Il primo addio…

Hello from the other siiiiide (a little bit of Adele suits this sad article),

I am the Greek one, the known, the entertaining one that likes to speak about her weekends, Italian food and drinks. This blogging thing is starting to kinda like me…

My last blog was a travel blog, giving you some new information about Brisighella, a small but beautiful city of Italy, just ten minutes away from Faenza. So, I covered the travelling part and I am coming for another time to talk to you about the drama part of the everyday life of a volunteer in Faenza.

Brisighella

Well, we are doing international projects and taking this amazing opportunity that European Union is giving us. Of course, there are a lot of good things to tell about this experience, but there also some bad things and this is the main reason that I am writing this article.

Let’s start from the good parts so we can proceed to the sad and difficult parts…

One of the best things is the contact with the new culture. For me the Italian culture wasn’t so unknown. I was studying Italian Language and Literature back in Greece and I had a basic knowledge of the language, the culture and the Italian lifestyle. In this way, you might never read from me that I have a huge cultural shock or something like that. Also, as the time passes by I am realizing more and more how similar are the Italians with the Greeks. Regarding the lifestyle it is like I am still living in Greece, going out the same amount of time, be socialized and it is not a big deal if I talk with people I don’t know. The only difference is that I am speaking Italian.

Another really interesting fact is the job that I am doing here. It is not a regular work, you don’t feel like you are having a boss upon your head that anytime can start screaming at you. Also, it is pretty cool the fact that as a volunteer there are a lot of things that you can do. I mean, I am a volunteer, if help is needed and I can contribute, I will be there. In this way, the activities that I am choosing are a lot and different also. I am really enjoying this variety of occupations.

But, sadly I have to move one to share with you a really difficult part of the ESC life and in general of the life living away from your home. There are times that you are feeling home-sick and that’s logical. Your friends and your family are away, you are talking with them on phone or Skype but there aren’t next to you when you need a hug. Especially the first days of the arrival in a new country, a new city and society you have this feeling all the time. You are feeling alone…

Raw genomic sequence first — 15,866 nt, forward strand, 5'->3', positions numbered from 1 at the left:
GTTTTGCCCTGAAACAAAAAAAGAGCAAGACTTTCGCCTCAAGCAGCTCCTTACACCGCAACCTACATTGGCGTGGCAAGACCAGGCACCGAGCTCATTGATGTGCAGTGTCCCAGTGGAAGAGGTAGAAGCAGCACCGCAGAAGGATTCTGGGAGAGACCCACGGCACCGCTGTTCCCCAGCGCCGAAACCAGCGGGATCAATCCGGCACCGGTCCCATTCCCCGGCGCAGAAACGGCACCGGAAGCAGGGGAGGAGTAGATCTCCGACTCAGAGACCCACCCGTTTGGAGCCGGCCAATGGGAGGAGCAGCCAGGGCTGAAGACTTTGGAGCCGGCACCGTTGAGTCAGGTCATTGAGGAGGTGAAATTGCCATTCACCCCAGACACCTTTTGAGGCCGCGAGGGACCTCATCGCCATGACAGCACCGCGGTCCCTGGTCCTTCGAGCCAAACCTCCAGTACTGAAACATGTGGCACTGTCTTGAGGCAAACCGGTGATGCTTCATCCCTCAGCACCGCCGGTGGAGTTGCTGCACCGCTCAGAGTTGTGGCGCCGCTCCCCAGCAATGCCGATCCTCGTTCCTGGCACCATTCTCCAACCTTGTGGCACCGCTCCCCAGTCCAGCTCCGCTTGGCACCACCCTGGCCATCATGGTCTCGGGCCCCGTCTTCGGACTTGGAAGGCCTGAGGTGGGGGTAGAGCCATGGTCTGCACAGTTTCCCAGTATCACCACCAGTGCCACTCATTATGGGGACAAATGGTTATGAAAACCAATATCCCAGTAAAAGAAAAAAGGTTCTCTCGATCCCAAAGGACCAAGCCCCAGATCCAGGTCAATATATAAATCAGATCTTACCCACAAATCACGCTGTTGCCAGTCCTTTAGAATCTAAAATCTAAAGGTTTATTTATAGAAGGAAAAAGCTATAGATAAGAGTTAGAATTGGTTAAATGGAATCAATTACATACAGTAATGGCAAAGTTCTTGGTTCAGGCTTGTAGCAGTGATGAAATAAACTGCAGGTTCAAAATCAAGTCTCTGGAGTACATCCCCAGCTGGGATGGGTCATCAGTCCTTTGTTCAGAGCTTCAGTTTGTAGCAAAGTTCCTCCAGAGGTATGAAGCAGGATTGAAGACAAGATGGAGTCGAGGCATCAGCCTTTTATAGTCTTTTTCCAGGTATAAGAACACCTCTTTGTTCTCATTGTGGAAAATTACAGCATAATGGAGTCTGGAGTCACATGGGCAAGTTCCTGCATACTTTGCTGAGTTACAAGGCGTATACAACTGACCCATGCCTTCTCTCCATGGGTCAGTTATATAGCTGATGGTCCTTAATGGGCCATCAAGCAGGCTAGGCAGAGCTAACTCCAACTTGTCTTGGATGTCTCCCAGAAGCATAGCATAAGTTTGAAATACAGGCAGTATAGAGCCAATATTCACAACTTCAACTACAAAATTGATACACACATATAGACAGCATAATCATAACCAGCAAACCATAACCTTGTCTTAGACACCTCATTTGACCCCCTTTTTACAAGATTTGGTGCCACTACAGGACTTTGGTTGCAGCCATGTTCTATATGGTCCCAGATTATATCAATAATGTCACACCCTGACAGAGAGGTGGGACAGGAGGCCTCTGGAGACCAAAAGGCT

Here comes the EVS opportunity to shine up your day and put some other volunteers beside you to share this experience and of course these emotions. When you are with people, even unknown at the moment, that you are sharing all these new things; it could make you feel more safe and loved and can help you to overcome a little bit your loneliness.

So, one of these guys, next to my side, sleeping in the next room of mine and sharing the everyday life in work and in the apartment, was Raquel. She was a Spanish, crazy and really interesting girl that we lived together for 2 and a half months. We became friends from the first moment -but no, to be sincere, we needed about a week to be sure-. We used to study together but in the middle of studying we started talking and stopping at midnight. Raquel was the reason that I put apart my fear and stress to talk in Italian and I actually started communicate with the locals. She, Greta -our other flatmate that I am promising that I will write something about her, too- and me had a lot of fun, a bunch of amazing moments and an extraordinary everyday life.

But, in conclusion, and of course the reason that I said that this is one bad and sad parts of the international volunteering experience, the project of Raquel finished and she had to return to Spain. We had a party, an after party and a tearful goodbye session. I still can’t realize that she is gone and I am expecting her to return for a trip in another city of Italy or something like that. In any case, I hate goodbyes, I am really bad at those…

Goodbye -the irony-,

Danai, Greece

La nostra Web Radio!

Carissimi, qui la volontaria italiana di SE.M.I. in Grecia. Quest’oggi voglio raccontare in cosa consista un progetto a cui la mia organizzazione ospitante, You in Europe, ha preso parte e ha reso partecipi anche noi volontari del Corpo Europeo di Solidarietà. Si tratta di una web radio creata per iniziativa di un’organizzazione italiana nell’ambito della Key Action 2, azione del programma Erasmus+ che mira alla cooperazione per l’innovazione e lo scambio di buone pratiche; questa tipologia di progetti è indirizzata a tutte le associazioni e ONG che lavorano all’interno di progetti Erasmus e che vogliano iniziare delle collaborazioni, anche di lungo periodo, con altre organizzazioni europee. È questo il caso del progetto “Broadcasting Europe”, questo il titolo scelto, che coinvolge quattro organizzazioni e le loro web radio. L’idea del progetto “Broadcasting Europe”, nato nel 2018, parte dal desiderio di creare una rete di cooperazione e scambio transnazionale tra diversi enti europei situati in quattro stati: Italia, Grecia, Polonia e Spagna. Lo scopo del progetto, globalmente, è quello di promuovere abilità e conoscenze dei partner coinvolti e metterle in atto attraverso tale rete internazionale, in modo da sviluppare sempre di più la consapevolezza sulle proprie competenze condividendola con altre persone.